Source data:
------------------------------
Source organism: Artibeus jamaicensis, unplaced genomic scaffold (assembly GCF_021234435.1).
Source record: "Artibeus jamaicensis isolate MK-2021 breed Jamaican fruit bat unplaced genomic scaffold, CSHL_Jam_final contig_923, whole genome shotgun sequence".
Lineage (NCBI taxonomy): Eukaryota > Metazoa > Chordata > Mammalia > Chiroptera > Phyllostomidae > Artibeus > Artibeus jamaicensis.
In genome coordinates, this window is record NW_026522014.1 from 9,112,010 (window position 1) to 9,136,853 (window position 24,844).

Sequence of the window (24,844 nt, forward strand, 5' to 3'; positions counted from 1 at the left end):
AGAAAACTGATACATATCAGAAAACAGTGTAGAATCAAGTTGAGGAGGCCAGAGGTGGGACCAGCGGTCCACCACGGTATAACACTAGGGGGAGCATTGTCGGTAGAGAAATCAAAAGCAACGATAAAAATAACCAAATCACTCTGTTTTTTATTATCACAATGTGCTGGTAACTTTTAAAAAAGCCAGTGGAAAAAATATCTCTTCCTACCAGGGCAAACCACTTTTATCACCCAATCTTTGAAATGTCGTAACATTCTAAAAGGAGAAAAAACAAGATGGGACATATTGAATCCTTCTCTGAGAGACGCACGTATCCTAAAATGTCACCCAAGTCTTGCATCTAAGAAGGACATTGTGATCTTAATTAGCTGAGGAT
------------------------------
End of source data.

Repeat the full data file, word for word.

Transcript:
Source organism: Artibeus jamaicensis, unplaced genomic scaffold (assembly GCF_021234435.1).
Source record: "Artibeus jamaicensis isolate MK-2021 breed Jamaican fruit bat unplaced genomic scaffold, CSHL_Jam_final contig_923, whole genome shotgun sequence".
Lineage (NCBI taxonomy): Eukaryota > Metazoa > Chordata > Mammalia > Chiroptera > Phyllostomidae > Artibeus > Artibeus jamaicensis.
In genome coordinates, this window is record NW_026522014.1 from 9,112,010 (window position 1) to 9,136,853 (window position 24,844).

Sequence of the window (24,844 nt, forward strand, 5' to 3'; positions counted from 1 at the left end):
AGAAAACTGATACATATCAGAAAACAGTGTAGAATCAAGTTGAGGAGGCCAGAGGTGGGACCAGCGGTCCACCACGGTATAACACTAGGGGGAGCATTGTCGGTAGAGAAATCAAAAGCAACGATAAAAATAACCAAATCACTCTGTTTTTTATTATCACAATGTGCTGGTAACTTTTAAAAAAGCCAGTGGAAAAAATATCTCTTCCTACCAGGGCAAACCACTTTTATCACCCAATCTTTGAAATGTCGTAACATTCTAAAAGGAGAAAAAACAAGATGGGACATATTGAATCCTTCTCTGAGAGACGCACGTATCCTAAAATGTCACCCAAGTCTTGCATCTAAGAAGGACATTGTGATCTTAATTAGCTGAGGAT